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From Wikipedia, the free encyclopedia

Choreography is the art of designing sequences of movements in which motion, form, or both are specified. Choreography may also refer to the design itself, which is sometimes expressed by means of dance notation. The word choreography literally means "dance-writing" from the Greek words "χορεία" (circular dance, see chorea) and "γραφή" (writing). A choreographer is one who creates choreographies.

The term choreography first appeared in the American English dictionary in the 1950s.[1] Prior to this, movie credits used various terms to mean choreography, such as "ensembles staged by"[2] and "dances staged by"[3].


Although used primarily in dance, choreography is also employed in various other activities that involve human movement, including:


In dance, choreography is also known as dance composition. Dance compositions are created by applying one or both of these fundamental choreographic techniques:

  • Improvisation, in which a choreographer provides dancers with a score (i.e., generalized directives) that serves as guidelines for improvised movement and form. For example, a score might direct one dancer to withdraw from another dancer, who in turn is directed to avoid the withdrawal, or it might specify a sequence of movements that are to be executed in an improvised manner over the course of a musical phrase, as in contra dance choreography. Improvisational scores typically offer wide latitude for personal interpretation by the dancer.
  • Planned choreography, in which a choreographer dictates motion and form in detail, leaving little or no opportunity for the dancer to exercise personal interpretation.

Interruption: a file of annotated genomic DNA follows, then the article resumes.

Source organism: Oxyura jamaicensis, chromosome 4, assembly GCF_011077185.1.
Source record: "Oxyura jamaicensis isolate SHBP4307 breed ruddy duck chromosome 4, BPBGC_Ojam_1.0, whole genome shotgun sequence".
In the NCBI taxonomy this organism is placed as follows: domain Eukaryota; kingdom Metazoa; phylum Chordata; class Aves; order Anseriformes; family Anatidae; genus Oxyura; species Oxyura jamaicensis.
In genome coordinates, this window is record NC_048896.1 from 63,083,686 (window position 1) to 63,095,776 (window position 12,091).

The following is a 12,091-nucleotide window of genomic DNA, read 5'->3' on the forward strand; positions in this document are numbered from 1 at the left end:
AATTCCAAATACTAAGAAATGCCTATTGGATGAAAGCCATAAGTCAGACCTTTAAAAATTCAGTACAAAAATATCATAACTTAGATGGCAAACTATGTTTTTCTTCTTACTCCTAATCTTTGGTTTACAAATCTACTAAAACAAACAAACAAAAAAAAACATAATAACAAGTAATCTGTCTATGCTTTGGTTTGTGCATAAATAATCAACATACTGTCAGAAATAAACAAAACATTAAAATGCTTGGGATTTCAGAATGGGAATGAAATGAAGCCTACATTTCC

See also




  1. ^ "Frankie Manning: Lindy Hop Pioneer". Presented by Amanda Wilde. Radio Intersection. KUOW Puget Sound Public Radio, Seattle, WA. 2006-10-26. 12:31 minutes in.
  2. ^ Mark Sandrich (Director). (1935). Top Hat. [DVD]. RKO Radio Pictures. Event occurs at 00:01:15. Retrieved 2007-08-08. "Ensembles Staged by Hermes Pan" 
  3. ^ Edward Cahn (Director). (1942). Our Gang in "Melodies Old and New". [DVD]. Metro-Goldwyn-Mayer. Event occurs at 00:00:20. Retrieved 2007-08-07. "Dancer Staged by Steven Granger and Gladys Rubens" 

Further reading

  • Blom, L, A. and Tarin Chaplin, L. (1989) The Intimate Act of Choreography. Dance Books. ISBN 0-8229-5342-0
  • Ellfeldt, L. (1998) A Primer for Choreographers . Waveland Press. ISBN 0-88133-350-6
  • Minton, S, C. (1997) Choreography: A Basic Approach Using Improvisation. Human Kinetics . ISBN 0-88011-529-7
  • Tufnell, M. and Vaughan, D. (1999) Body Space Image : Notes Toward Improvisation and Performance. Princeton Book Co. ISBN 1-85273-041-2
  • Smith-Autard, J, M. (2000) Dance Composition. Routledge. ISBN 0-87830-118-6

External links


Simple English

Choreography (dance-writing) is the art of making dances. It tells dancers how they should dance and move. The word has been used since the late 18th century to mean the art of composing dance.[1]

A person who does choreography is called a choreographer. A choreographer makes a dance based on music or a synopsis (a writing of what occurs in the dance). They may also act as trainers for professional dancers in ballet, stage shows and competitive ballroom dance. Their ideas may be recorded in dance notation, or on videos.


  1. Crane Debra & Mackrell, Judith 2000. The Oxford Dictionary of Dance. Oxford University Press, Oxford.


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